If you make a decision to file for a divorce in a New Jersey court, you and your spouse must resolve numerous issues pertaining to property division, child custody and support (if applicable) and other important financial matters. Whether you file a “no fault” or “at fault” petition could have a significant impact on your settlement.
Understanding the Difference Between “No Fault” and “At Fault” Divorce
Perhaps you and your spouse have been having marital problems for a long time. You may have determined that you’d rather go your separate ways rather than remain in an unhappy relationship. You may have irreconcilable differences between you without contention, meaning that you don’t hate each other, you simply no longer want to be a married couple. In such cases, it’s typical for a spouse to file a “no fault” divorce petition.
If this is the route you choose, you’re basically telling the court that you and your spouse have grown apart and decided to move on in life without each other, although no specific misconduct occurred that prompted your decision to end the marriage. On the other hand, if your spouse did something that directly prompted your decision to file for divorce, you might decide to name the fault in your petition. Not all states allow an “at fault” divorce but New Jersey does, and a New Jersey family law attorney can explain the process.
Issues That Constitute Grounds for Fault in a New Jersey Divorce
If you plan on accusing your spouse of fault during the trial, the court will want to know exactly what type of misconduct occurred. New Jersey is one of several states that continue to operate under “at fault” guidelines in a divorce. Each of these states has its own rules regarding the topic. The following lists shows examples of issues that a New Jersey family court judge might consider cause for requesting an “at fault” divorce:
- Willful abandonment
- Substance abuse
- Physical or emotional abuse
There may be stipulations regarding each of these issues. For instance, if you and your spouse have an argument and they storm out of the house without coming home for three days, that doesn’t necessarily mean the court will consider that to be “willful abandonment.” However, if your spouse leaves you (especially if you have children) for 12 months or longer, you may be able to file an “at fault” divorce petition.
How Fault May Affect Your Settlement
As an experienced New Jersey family law attorney can tell you, filing for an “at fault” divorce may have settlement implications that are different from a “no fault” divorce. Most family court judges will not consider fault when determining equitable distribution in property division proceedings. However, if you or your spouse are requesting child support or alimony, the fault aspect of the proceedings might be a central focus.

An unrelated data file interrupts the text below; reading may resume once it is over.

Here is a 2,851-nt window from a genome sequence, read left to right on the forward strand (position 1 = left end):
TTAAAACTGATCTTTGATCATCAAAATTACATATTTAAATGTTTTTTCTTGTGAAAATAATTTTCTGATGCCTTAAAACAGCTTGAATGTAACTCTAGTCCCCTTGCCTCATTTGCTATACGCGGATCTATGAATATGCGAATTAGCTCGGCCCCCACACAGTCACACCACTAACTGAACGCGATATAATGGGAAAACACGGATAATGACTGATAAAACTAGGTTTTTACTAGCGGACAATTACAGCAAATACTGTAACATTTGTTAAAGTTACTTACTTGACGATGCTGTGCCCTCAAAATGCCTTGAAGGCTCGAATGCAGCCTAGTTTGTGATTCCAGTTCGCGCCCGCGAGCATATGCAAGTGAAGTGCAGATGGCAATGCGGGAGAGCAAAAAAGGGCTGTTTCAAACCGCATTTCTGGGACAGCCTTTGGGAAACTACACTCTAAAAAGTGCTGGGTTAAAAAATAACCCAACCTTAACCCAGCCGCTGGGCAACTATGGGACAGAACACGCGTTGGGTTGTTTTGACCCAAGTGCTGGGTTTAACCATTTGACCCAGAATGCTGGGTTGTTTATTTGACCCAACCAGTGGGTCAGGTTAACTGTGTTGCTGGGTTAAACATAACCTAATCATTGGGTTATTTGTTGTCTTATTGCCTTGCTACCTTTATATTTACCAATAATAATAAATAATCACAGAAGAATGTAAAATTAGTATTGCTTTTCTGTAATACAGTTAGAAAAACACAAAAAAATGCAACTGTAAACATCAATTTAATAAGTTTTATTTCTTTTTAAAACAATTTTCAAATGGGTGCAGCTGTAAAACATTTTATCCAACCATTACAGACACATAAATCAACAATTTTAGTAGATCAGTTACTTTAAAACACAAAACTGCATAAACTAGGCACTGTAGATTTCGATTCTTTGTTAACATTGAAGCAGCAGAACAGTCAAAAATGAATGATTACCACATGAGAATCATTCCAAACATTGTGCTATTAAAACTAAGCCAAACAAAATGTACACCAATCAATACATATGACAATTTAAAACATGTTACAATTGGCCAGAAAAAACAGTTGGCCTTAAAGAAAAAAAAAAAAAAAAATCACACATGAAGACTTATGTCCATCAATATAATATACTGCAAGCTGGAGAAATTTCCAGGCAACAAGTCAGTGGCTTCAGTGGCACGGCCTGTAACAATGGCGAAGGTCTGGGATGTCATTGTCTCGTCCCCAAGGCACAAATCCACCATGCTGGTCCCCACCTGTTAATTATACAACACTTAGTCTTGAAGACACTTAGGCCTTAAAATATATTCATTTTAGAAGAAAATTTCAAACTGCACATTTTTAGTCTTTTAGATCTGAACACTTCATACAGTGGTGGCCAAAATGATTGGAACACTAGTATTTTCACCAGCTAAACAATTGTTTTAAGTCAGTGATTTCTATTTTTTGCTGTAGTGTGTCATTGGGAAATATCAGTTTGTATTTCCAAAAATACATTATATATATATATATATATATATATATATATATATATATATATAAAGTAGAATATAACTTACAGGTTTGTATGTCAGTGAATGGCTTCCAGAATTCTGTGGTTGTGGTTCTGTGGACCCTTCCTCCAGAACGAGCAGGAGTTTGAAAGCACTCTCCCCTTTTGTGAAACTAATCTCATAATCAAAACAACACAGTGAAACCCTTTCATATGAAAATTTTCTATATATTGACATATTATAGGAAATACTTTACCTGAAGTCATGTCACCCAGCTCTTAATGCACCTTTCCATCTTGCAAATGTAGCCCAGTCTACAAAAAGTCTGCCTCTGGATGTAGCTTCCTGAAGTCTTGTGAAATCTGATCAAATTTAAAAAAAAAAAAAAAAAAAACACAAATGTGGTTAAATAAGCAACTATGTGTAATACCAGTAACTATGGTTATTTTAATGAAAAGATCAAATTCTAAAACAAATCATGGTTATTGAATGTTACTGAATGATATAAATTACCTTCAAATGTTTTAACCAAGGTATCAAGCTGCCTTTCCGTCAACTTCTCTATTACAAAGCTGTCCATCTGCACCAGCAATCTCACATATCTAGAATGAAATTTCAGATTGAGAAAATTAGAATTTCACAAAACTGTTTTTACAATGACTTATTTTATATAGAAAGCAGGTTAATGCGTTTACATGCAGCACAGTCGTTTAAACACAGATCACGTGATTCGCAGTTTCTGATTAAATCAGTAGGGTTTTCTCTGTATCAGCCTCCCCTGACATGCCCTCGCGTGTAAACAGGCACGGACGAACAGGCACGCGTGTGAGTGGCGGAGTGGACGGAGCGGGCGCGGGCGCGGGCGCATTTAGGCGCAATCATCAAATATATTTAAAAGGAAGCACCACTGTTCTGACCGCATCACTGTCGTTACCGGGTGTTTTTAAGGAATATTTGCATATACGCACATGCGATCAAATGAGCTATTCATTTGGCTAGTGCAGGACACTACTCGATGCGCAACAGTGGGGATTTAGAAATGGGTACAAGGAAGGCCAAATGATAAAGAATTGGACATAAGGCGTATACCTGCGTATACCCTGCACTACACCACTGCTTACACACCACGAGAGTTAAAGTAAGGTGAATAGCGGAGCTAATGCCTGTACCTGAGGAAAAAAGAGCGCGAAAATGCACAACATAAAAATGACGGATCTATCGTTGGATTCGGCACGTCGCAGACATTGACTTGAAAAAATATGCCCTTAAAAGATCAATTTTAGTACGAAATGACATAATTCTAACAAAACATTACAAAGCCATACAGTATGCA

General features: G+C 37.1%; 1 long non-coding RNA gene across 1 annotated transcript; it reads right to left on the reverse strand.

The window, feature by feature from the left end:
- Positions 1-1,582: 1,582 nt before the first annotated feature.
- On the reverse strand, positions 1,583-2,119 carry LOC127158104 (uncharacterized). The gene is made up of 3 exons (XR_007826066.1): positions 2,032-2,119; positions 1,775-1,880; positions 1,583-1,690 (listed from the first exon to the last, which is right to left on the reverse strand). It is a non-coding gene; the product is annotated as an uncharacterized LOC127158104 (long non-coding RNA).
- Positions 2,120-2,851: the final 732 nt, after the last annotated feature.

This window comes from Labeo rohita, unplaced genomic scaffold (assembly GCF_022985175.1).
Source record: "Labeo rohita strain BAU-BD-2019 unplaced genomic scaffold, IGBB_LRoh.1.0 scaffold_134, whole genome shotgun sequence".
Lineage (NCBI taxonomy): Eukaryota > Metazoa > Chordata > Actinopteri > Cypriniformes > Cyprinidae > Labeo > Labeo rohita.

If you have evidence to prove that your spouse abandoned you and your children, the court might decide to increase the amount of child support or alimony your ex should pay because of their misconduct. To the contrary, if you are the one paying alimony or child support but are the innocent party concerning fault in your divorce, the judge might lower your payments.
Fault Divorce Issues On the Rise During Coronavirus Pandemic
The past year of lockdowns during the coronavirus pandemic have sparked an increase in domestic violence cases throughout the country. This particular issue is often listed as a reason for fault in divorce. Sadly, while being prohibited from leaving their homes, many spouses and children have fallen victim to physical and emotional abuse from their partners or a parent.
In fact, there has been as much as a 75% increase in searches regarding support for victims of domestic violence. The issue is not isolated to the United States, however, as data shows similar statistics occurring in other countries, as well. It’s understandable that a spouse might file for an “at fault” divorce in response to a domestic violence situation.
Support Is Available for Spouses Filing “At Fault” Divorce Petitions
Morgenstern & Rochester, who can be reached by dialing their Cherry Hill, New Jersey office at (856) 489-6200, provide experienced legal support to spouses seeking “at fault” divorce because of domestic violence or other issues. Divorce is never easy, and when fault is implicated, it can be especially stressful and complex, which is why it helps to build a strong support network from the start. Acting alongside experienced legal representation in court can help alleviate stress and provide much needed support to families who are trying their best to cope with divorce-related changes in their lives.